Medical marijuana good for patients
Two months after Colorado and Washington became the first American states to legalize recreational use of marijuana, a proposal to reform Iowa’s marijuana laws has come to the state House of Representatives.
Rep. Bruce Hunter, D-Des Moines, proposed the Medical Marijuana Act last week.
The Daily Iowan Editorial Board supports Hunter’s push for medical marijuana in Iowa; the current legal framework around the drug in Iowa is untenable, and this proposal would be the first step toward improvement. Passage of the Medical Marijuana Act would also be a major victory for patients in Iowa who are currently deprived of a legitimate means of treating some particularly debilitating conditions.
The law would legalize the possession and use of marijuana for patients suffering from a number of diseases including cancer, HIV, AIDS, ALS, Alzheimer’s, Crohn’s disease, and glaucoma. Patients with chronic, “intractable” pain or a condition characterized by persistent nausea would also be eligible to receive a prescription for medical marijuana.
The bill also includes provisions for the establishment of a licensing system for eligible patients and for the creation of nonprofit suppliers to sell marijuana to those licensed to buy.
“At this point, there’s no denying that marijuana helps alleviate the symptoms of a host of terrible diseases, many of which are notoriously difficult to treat,” Hunter said in a statement released through the Marijuana Policy Project. “There is a wealth of scientific evidence demonstrating marijuana is significantly less addictive and has far fewer severe side effects than the opiates and other narcotics these patients are taking now.”
The body of research concerning the efficacy of therapeutic marijuana and drugs derived from marijuana lends credence to Hunter’s claims that such drugs have proved to be both effective and safe when used responsibly.
According to an extensive summary of evidence produced by the Washington, D.C.-based NORML Foundation — an organization devoted to reforming America’s marijuana laws — cannabinoids (the class of chemical compounds that includes the chief psychoactive compound in marijuana) have a particularly impressive medicinal track record.
Cannabinoids have been shown to inhibit the growth of many types of cancers including breast cancer, skin cancer, and leukemia; they may also moderate the degenerative effects of autoimmune disorders.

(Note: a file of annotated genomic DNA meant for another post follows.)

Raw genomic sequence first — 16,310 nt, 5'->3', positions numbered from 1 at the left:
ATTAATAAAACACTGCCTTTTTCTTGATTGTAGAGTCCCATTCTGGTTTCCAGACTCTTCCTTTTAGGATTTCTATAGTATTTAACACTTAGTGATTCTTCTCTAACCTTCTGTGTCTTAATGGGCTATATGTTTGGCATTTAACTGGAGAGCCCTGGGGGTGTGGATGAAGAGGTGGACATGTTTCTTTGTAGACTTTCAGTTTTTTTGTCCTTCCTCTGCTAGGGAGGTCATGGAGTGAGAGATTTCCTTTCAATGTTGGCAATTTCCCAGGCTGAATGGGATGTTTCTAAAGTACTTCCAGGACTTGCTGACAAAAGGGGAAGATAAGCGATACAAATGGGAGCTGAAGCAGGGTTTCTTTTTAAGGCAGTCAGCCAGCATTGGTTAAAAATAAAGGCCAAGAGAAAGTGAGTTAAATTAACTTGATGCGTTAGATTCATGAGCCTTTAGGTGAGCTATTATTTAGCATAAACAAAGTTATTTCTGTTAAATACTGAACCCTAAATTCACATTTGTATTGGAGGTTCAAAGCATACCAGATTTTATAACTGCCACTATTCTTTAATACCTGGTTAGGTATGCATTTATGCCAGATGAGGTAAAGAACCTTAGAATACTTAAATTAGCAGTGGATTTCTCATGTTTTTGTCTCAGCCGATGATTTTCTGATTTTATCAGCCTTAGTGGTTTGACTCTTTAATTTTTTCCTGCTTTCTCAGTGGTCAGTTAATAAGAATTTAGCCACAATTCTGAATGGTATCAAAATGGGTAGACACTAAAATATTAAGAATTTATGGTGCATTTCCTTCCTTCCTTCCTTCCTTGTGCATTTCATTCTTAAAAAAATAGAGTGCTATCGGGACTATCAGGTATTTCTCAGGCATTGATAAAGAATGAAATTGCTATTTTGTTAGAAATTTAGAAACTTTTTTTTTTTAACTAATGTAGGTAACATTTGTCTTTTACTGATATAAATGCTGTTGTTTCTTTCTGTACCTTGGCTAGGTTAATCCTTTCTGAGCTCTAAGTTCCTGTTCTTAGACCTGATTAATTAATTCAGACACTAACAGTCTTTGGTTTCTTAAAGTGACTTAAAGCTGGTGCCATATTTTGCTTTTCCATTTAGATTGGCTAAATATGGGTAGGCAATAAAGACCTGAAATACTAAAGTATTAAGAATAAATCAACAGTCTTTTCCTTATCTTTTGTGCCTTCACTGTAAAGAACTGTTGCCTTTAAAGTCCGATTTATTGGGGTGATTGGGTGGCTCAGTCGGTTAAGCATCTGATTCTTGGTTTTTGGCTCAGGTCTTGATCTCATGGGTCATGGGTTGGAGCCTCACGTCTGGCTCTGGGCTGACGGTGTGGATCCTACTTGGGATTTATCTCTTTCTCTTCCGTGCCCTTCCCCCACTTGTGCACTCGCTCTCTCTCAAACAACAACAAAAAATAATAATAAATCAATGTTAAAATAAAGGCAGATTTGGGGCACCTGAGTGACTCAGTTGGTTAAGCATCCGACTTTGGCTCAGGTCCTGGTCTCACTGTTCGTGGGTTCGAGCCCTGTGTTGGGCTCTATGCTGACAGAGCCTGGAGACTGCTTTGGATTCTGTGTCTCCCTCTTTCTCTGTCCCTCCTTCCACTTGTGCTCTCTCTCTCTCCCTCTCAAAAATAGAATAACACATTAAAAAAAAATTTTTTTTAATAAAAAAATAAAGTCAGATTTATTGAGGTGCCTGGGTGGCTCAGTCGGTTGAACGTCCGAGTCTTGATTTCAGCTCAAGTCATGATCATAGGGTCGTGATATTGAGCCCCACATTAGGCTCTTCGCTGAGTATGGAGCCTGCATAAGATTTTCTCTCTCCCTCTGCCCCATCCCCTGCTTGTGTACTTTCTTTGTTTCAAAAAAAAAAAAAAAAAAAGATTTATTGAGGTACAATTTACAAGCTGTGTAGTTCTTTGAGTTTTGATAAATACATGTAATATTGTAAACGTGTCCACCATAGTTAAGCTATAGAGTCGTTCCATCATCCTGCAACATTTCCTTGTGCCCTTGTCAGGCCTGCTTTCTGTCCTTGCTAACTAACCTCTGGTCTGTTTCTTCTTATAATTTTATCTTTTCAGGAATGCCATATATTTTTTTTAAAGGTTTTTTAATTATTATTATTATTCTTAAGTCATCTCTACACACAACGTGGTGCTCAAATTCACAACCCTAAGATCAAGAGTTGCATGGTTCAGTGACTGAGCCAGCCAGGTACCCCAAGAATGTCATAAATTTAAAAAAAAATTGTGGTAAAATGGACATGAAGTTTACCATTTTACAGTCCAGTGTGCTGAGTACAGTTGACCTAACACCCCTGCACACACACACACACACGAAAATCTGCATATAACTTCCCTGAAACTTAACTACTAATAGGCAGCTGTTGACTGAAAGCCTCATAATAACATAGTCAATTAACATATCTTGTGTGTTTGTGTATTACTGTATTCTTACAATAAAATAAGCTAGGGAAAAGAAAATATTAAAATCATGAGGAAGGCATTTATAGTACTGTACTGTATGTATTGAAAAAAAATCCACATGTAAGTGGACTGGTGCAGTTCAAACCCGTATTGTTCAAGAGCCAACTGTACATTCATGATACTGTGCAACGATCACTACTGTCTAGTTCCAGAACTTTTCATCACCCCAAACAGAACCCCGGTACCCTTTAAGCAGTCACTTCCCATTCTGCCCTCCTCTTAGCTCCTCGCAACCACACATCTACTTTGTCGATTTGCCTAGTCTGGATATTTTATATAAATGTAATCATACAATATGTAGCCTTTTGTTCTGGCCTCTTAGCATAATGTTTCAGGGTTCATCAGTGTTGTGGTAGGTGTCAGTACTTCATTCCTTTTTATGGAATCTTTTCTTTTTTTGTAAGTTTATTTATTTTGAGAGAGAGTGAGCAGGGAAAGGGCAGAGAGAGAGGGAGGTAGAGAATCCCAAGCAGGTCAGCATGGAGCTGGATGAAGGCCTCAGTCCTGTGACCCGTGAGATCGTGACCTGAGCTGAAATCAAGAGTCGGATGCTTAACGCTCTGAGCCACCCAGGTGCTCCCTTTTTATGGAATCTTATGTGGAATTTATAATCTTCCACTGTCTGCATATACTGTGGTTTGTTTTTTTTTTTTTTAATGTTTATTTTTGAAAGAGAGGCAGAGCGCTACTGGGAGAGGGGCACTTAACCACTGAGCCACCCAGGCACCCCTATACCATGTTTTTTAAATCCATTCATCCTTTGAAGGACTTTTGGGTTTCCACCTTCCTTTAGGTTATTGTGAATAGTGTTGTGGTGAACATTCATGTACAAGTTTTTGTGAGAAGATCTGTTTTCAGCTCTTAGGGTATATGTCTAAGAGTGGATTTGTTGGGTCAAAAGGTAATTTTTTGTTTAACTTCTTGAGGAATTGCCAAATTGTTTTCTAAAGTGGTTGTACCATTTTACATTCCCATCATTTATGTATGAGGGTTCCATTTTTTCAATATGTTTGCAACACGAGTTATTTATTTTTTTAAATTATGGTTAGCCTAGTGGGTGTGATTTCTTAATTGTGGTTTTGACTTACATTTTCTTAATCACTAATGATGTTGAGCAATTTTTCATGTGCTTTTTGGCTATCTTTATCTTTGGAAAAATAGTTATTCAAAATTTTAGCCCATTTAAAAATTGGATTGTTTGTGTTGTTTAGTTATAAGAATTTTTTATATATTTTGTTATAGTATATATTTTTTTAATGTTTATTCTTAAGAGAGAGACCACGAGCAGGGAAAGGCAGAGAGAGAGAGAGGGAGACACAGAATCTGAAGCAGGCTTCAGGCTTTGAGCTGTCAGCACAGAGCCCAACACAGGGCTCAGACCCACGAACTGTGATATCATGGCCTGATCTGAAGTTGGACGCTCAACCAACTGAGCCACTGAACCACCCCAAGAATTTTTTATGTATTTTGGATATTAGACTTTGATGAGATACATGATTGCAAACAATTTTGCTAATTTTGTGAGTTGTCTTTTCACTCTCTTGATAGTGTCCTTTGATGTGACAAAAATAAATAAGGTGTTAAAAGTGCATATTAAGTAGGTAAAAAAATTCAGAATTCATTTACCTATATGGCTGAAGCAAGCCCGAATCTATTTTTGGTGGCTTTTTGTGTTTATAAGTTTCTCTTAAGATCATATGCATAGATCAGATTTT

For all its virtues, Hunter’s act faces a virtually insurmountable set of obstacles in the state government. Republican speaker of the Iowa House Kraig Paulsen of Hiawatha said he has no interest in bringing a medical marijuana bill to a vote. Gov. Terry Branstad has used his Office of Drug Control Policy to advocate against marijuana legalization in any form.
Such opponents of medical marijuana typically argue that the alleged dangers of marijuana, as well as the drug’s lack of FDA approval, make it an unfavorable alternative to traditional treatments.
These protestations are likely based more on personal biases than science. A meta-analysis conducted in 2010 by Arno Hazekamp and Franjo Grotenhermen at Leiden University in the Netherlands found that between 2005 and 2009, no fewer than 37 properly controlled studies were conducted to measure the therapeutic effects of medicinal cannabis. The collected research — of which there was more than enough to assuage doubts about a lack of FDA approval — pointed to marijuana as a safe and effective therapeutic remedy for a number of conditions, including chronic neuropathic pain, cancer, and multiple sclerosis.
The debate over the medical efficacy of marijuana has largely been settled: It’s safe and it works. The Iowa legislators should set aside their preconceived notions on the subject and take up Hunter’s Medical Marijuana Act. Eighteen states have moved to provide a little relief for their long-suffering patients; Iowa would do well to become the 19th.
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